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A list I made close to a year ago had one thing on it near the very top that I thought would never, ever in my deepest dreams be achieveable.
Okay, so maybe it wasn’t that wild of a goal, but for someone like me who finds it hard to locate even the goalposts on a football pitch let alone take a shot at one and score, it was a pretty out there task for me to set myself. I’ve probably confused you now with thinking my aim was to become some kind of sports guru and become successful playing for some prolific team or other – I regress.
No. My goal was yoga.
“Yoga. Yoga. Yoga”.
I had written this after a hastily scribbled list of numbers, on a cheap paper towel probably acquired from the latest coffee shop where I’d sat in confusion flailing about mentally and trying to somehow quieten my racing thoughts and notions by writing them down on the closest thing available. It looked something like this:

2. “I want to be able to do all the really really difficult yoga poses”

The funny thing is I don’t think I even knew what I was talking about when I said ‘all the really difficult yoga poses’, because, let’s face it, there are hundreds! Even now after a years’ full practice and endless research, both online and group-setting classes taken, I am still encountering new poses and variations. New variations that have kept varying as the practice has grown and been shared over centuries of yogis discovering the benefits of it. I couldn’t possibly have known the extent of the goal I had set myself. It was almost like setting myself the challenge of sampling every flavour created of Bertie-Bott’s Every-Flavour Beans – a task made all the more challenging given the fact that they are a fictional confectionary craze, but let’s not bring the blurred lines of ‘fact and fiction’ arguments of Harry Potter into this…

My point is that in setting myself such an unrealistic goal, I was inevitably setting myself up for failure. Not failure in the sense that I have not achieved anything since I began practicing yoga, but failure in that there will always be something new about each pose or breath to learn; new variations to experiment with, and ultimately, new things being established that I do not know about the practice of yoga. Not only that, but in my practice these days, I no longer aim for the perfection of doing the ‘difficult poses’ for the sake of it – if my body is feeling up to it, I do them. If not, I don’t. The focus has shifted from wanting to do the poses, knowing that they are achievable, to actually just being in the moment and feeling and listening to my body.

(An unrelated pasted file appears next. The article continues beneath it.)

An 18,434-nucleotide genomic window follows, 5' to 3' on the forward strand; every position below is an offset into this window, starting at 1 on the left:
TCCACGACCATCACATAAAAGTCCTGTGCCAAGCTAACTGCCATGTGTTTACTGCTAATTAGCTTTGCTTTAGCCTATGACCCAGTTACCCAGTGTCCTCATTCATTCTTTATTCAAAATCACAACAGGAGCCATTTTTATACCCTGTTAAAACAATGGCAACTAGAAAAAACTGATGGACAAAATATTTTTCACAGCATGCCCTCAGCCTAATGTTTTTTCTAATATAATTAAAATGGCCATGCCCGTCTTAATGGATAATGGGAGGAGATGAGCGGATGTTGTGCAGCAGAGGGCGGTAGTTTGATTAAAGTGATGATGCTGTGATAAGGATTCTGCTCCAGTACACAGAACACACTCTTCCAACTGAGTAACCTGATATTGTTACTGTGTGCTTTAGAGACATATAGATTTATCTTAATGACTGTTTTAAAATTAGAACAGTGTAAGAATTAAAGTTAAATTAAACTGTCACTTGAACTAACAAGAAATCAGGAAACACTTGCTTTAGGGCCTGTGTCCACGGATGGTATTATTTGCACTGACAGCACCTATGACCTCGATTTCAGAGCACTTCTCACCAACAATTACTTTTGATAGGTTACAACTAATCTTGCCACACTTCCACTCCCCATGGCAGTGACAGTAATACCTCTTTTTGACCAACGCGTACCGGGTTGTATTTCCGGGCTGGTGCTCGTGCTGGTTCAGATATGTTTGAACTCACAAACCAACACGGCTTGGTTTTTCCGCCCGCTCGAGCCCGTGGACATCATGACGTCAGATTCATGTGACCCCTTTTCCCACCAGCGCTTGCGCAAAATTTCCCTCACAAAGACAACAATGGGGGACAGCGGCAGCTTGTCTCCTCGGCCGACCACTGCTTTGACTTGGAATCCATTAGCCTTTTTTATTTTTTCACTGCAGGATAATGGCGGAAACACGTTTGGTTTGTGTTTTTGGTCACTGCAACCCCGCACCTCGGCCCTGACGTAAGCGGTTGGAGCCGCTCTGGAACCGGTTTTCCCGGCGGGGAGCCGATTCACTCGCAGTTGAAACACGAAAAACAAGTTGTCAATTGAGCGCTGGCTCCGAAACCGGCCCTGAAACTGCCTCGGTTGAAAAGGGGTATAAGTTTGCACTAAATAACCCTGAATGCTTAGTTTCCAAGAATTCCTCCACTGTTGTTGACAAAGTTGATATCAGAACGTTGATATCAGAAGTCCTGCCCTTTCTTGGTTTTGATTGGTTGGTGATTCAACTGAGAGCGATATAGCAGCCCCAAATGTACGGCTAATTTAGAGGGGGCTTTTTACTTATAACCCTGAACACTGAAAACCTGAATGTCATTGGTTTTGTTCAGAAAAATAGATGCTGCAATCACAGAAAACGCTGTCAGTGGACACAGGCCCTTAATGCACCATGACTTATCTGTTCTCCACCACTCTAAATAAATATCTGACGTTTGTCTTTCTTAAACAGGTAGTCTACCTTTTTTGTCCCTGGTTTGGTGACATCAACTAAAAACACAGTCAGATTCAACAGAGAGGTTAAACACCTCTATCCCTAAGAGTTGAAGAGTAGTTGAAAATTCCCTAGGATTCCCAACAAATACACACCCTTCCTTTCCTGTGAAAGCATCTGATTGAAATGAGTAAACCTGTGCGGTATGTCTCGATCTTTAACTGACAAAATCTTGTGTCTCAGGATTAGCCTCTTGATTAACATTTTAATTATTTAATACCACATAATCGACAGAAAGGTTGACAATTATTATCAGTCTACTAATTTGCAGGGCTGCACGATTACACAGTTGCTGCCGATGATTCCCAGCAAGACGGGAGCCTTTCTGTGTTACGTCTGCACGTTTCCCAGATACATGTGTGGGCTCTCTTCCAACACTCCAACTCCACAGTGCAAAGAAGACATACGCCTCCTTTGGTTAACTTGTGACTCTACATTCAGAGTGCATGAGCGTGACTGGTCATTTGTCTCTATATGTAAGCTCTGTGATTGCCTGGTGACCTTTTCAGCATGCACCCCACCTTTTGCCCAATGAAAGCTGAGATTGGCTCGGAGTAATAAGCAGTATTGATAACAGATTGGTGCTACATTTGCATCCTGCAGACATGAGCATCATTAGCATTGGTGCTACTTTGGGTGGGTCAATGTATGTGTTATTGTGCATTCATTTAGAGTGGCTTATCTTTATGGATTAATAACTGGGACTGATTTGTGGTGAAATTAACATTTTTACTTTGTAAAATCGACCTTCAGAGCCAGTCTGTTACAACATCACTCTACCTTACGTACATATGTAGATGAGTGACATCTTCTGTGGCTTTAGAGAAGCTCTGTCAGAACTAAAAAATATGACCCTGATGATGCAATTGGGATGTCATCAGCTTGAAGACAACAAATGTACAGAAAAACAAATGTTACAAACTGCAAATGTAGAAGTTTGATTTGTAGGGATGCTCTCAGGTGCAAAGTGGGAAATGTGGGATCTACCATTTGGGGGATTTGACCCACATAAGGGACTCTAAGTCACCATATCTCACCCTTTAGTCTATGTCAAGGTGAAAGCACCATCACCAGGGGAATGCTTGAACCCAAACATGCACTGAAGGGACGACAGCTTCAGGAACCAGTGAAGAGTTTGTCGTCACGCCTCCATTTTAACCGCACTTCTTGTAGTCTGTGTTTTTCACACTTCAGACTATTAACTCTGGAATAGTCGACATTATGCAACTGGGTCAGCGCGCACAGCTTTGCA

In seeing how far I’ve come in a year, and realising that although I have progressed and learned a great deal, not only in regards to yoga practice, no surer have I ever been that there will always be more out there ahead of us in life to experience, and that the world is an ever-evolving, ever rotating sphere of confusion on which we just happen to be positioned; downward-facing dog or not.
The point of writing this was not to brag about how steady and reliable my headstand now is- although I am quite proud of it! – but merely to reinstate a point I’ve made before which we all know to be true, yet always seem to gloss over in the heat of moments that seem as endless as they are intense;

Life is a continuous progression from one moment to the next, each one irrelevant to the one which has gone before it, save when we choose to link them together.

In setting myself the task to learn things that I not only did not know existed yet, but were yet to be established as the variation of themselves that they currently are practiced as, I was straining my gaze into a black hole of impossibility, instead of focusing on the now.
The poses I have perfected to date have only been perfected in the moments in which I was positioned in them. I have the ability to say that yes, I have done this, but in reality every headstand I have done since the first has varied, and every one I will do from now will vary from that also. Things change. People move on. We grow; lose weight; gain weight; balance out; live.
In the end all we have is this moment.
All I have and can know for sure right now is the truth that I possess the ability to do those yoga poses, and that last year I didn’t, or else, hadn’t discovered I could yet. I’m not saying every time I do them they are perfect, or correct, or the same as before, but I know that I have previously achieved some sort of competency in them. If I never try to do a headstand again, I’ll be content in knowing that I once achieved it, and so achieved a part of a seemingly impossible goal I had once set myself and considered important. But like I said, the importance of actually doing them has disappeared completely. I’ve gotten to the stage where I see even setting myself goals to be slightly pointless, preferring rather to keep possibilities as dim ideas in my head, instead of focusing my energy too much upon the future.

All we have is now, and when we consider the syncronization of thought and action that yoga makes achievable, all the lists and plans for potential action or future possibilities that have not in fact happened yet seem fairly pointless. With correct yoga practice, we move in the now, for the now, with no agenda or hidden desires behind our movement save a need to feel our physicality and sit comfortably within it in that moment; a return to the Sattavic principles of spirituality where childhood and the purity that is associated with it are sought after.

I will definitely someday qualify officially as a yoga instructor, but as of now I have no set plans in place to do so. If it happens, I’ll be all the more appreciative of it having not thought into it and over-planned practices that haven’t yet occurred. I’m comfortable right now sitting as I am, as I would be were I positioned in any of the many poses I have thus far encountered, and have yet to try.